Utility of Comptia Exams?

Discussion in 'IT and Computer-Related Degrees' started by ewillmon, Apr 5, 2008.

  1. sentinel

    sentinel New Member

    Hate to break it to you, but most certification holders have used brain dump web sites and taken vendor-approved courses that essentially teach to the test since the early 1990s. This practice has, as you've observed first-hand, led to a dilution in the value of many certifications.

    Don't feel too bad though. The organization which currently employs me insists on hiring people with little or no real world technical skills to support large-scale financial market regulatory and compliance systems written primarily for a UNIX environment. "How do I find the log file for the process that just failed? I have the path and file name." is heard all too frequently.
  2. FLA Expatriate

    FLA Expatriate New Member

    Braindumps are widespread. Such abuse certainly devalues IT certifications in many ways. But as a former tech supervisor, I can usually feel who knows what during interviews and walk-throughs.

    Perhaps the only course I took that attempted to mirror a certification exam was an undergrad, for-credit networking course. We used a Network+ prep book as the required text. I sat for Network+ 2.5 years later.

    I like pre-employment tests. Prior to obtaining my current position, I took an exam at a major Telco for a Tier-II, DSL remote support position. The manager giving the exam -- also retired military -- seemed initially cold. After grading my paper, he began acting quite a bit warmer.
  3. FLA Expatriate

    FLA Expatriate New Member

    Gail, I view this profession as one demanding ever-continuing education and passion. We make our own luck in life, and IT is an integral part of mine.

    In my opinion, part of the problem with new techs isn't so much technical competency, but also a lack of key soft-skills. The reasons I've received so many awards are due to servant leadership, (mostly) aggressive problem resolution, and maintaining internal customer satisfaction. Many techs fail to perceive internal stakeholders for what they really represent -- valued customers.

    Basic x86 hardware concepts have changed little over the past 15 years. SIMMs gave way to DIMMs, yet still function as RAM. IDE has almost been displaced by SATA, although not quite. We enjoy a couple new ways of connecting (USB, eSATA) beyond serial and parallel. RJ-11 and RJ-45 crimp to exactly the same spec as back in the early 90s and even much earlier. 802.11, Bluetooth, and BlackBerry extend us a little more. The fundamental task of submitting jobs for processing is unchanged since the 1940s. Despite the latest, greatest linux distros, ls and grep work just fine for me.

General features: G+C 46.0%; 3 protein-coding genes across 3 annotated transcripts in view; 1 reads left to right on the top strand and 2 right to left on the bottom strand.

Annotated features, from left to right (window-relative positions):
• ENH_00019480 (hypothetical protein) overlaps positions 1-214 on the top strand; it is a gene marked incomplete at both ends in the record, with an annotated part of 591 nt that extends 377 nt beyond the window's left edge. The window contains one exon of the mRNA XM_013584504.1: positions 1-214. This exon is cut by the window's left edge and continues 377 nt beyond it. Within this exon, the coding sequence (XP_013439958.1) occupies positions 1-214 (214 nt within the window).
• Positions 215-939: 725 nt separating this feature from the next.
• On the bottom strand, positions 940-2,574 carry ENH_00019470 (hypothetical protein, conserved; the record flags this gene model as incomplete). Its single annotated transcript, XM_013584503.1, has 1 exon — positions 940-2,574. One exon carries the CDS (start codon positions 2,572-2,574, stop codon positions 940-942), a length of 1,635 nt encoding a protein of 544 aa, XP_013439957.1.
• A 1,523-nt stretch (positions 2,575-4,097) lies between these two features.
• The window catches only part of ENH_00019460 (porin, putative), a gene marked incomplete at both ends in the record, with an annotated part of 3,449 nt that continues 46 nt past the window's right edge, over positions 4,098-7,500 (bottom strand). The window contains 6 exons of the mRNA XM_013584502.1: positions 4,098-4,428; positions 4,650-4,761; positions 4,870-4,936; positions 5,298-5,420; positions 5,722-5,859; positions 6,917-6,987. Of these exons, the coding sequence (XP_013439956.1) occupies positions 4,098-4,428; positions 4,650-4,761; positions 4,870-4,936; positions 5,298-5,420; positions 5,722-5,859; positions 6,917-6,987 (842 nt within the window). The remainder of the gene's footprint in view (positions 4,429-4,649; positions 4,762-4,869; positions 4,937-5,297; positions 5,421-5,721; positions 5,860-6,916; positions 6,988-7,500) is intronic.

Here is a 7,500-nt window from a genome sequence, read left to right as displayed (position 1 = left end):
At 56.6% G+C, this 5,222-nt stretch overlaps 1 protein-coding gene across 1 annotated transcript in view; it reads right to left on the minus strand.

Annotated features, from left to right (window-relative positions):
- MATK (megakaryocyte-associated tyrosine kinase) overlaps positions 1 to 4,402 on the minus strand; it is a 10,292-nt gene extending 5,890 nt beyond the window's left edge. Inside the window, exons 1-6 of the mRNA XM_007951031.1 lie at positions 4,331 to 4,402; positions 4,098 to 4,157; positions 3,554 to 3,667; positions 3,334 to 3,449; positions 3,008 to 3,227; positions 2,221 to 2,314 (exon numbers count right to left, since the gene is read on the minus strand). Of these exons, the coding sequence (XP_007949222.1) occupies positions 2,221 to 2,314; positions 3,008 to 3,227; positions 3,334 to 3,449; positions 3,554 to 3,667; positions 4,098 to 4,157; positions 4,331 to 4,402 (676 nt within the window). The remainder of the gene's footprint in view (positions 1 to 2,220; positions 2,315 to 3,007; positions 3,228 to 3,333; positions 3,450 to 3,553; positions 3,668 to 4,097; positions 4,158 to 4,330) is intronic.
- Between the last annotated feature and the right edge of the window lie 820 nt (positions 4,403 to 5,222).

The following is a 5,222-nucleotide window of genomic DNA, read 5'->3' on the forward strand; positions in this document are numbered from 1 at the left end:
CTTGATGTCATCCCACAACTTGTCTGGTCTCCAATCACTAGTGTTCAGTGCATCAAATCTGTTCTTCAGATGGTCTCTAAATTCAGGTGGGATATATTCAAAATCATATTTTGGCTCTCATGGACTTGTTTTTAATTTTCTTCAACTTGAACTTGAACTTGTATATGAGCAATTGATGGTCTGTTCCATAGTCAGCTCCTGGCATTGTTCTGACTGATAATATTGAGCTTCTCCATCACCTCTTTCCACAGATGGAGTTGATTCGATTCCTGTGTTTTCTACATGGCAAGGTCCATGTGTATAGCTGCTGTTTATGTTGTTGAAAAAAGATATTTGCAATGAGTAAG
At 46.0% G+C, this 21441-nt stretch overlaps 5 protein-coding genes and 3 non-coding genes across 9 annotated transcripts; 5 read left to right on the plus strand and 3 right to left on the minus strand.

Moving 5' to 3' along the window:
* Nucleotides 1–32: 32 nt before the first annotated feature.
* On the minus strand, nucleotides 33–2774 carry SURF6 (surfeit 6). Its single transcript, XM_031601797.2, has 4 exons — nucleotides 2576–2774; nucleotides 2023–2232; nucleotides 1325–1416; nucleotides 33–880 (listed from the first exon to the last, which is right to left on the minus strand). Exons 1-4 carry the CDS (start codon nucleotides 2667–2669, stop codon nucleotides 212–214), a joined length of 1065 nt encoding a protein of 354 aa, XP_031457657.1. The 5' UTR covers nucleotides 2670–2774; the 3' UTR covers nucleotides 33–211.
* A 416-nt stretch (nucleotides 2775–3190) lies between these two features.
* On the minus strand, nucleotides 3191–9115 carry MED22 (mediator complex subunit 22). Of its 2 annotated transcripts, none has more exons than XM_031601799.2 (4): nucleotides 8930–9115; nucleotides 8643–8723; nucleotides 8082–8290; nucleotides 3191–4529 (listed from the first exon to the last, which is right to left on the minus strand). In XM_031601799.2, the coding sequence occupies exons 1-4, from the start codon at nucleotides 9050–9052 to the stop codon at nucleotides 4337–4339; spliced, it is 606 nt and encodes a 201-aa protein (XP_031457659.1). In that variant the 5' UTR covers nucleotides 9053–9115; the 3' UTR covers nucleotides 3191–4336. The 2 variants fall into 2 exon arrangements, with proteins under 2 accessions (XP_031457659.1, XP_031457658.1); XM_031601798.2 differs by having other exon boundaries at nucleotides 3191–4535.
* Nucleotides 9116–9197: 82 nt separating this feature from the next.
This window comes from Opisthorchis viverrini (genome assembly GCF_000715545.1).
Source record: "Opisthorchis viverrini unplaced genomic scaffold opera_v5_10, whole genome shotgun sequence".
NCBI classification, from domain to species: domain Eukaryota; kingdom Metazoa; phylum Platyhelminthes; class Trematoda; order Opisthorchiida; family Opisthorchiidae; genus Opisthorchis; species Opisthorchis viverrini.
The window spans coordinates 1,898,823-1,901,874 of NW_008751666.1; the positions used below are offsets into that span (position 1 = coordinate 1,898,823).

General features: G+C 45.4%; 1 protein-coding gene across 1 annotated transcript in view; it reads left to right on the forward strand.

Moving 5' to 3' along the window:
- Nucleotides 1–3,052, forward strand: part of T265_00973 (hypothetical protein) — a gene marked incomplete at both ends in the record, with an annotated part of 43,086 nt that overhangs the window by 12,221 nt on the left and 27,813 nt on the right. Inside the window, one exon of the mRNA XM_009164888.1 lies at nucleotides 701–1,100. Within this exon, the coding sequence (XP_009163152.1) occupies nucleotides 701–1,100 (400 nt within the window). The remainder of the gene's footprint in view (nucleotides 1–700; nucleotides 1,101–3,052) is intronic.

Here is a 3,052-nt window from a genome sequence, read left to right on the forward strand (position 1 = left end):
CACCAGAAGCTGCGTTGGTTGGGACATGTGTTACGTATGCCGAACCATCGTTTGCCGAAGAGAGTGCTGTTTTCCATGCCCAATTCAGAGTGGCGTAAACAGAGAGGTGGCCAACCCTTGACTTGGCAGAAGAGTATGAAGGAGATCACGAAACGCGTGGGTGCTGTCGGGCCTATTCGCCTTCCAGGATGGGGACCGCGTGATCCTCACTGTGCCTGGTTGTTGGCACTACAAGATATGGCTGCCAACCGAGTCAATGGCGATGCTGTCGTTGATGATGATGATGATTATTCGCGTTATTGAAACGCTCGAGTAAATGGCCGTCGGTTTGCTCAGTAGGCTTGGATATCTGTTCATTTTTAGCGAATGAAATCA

At any rate, I agree that some method is necessary for objectively measuring competence, although I'm unsure if costly CompTIA recertification provides a reasonable assessment.
  4. sentinel

    sentinel New Member

    Pre-employment tests are for lazy hiring managers and even lazier human resources personnel.

    As a student I had to write a pre-employment test to obtain a summer student position, but that was only one time out of 3 years in summer student positions. Interviewing is the only way to truly know whether someone has the skills and experience for the position.
  5. Gail

    Gail New Member

    Thanks for the insult, sentinel, but we do extensive interviewing before the skills assessment test is given. I didn't realize my post would ruffle feathers here. I've been in IT for 20+ years as well and was simply passing on my experiences over the past few years. Sorry if I offended anyone.

    I couldn't agree with this more. I'm on call 24/7 and love every minute of it.
  6. sentinel

    sentinel New Member

    I was not trying to insult anyone; just making an observation based on the types of people most HR staff and/or hiring managers seem to hire. Perhaps it is a symptom of the available pool of candidates.

    The past few years are consistent with your observations; the types of people getting into IT since the dot-com boom has certainly demonstrated that even technical fields are not immune. I completely agree with you on the need to hire qualified staff. My primary objection to pre-employment testing has to do with some people being good test takers but poor performers on the job, and some people simply focus on delivering effective solutions that save the organization money and time.
  7. Randell1234

    Randell1234 Moderator

    I have seen a lot of ignorant statements on this board but I think we have a winner:D

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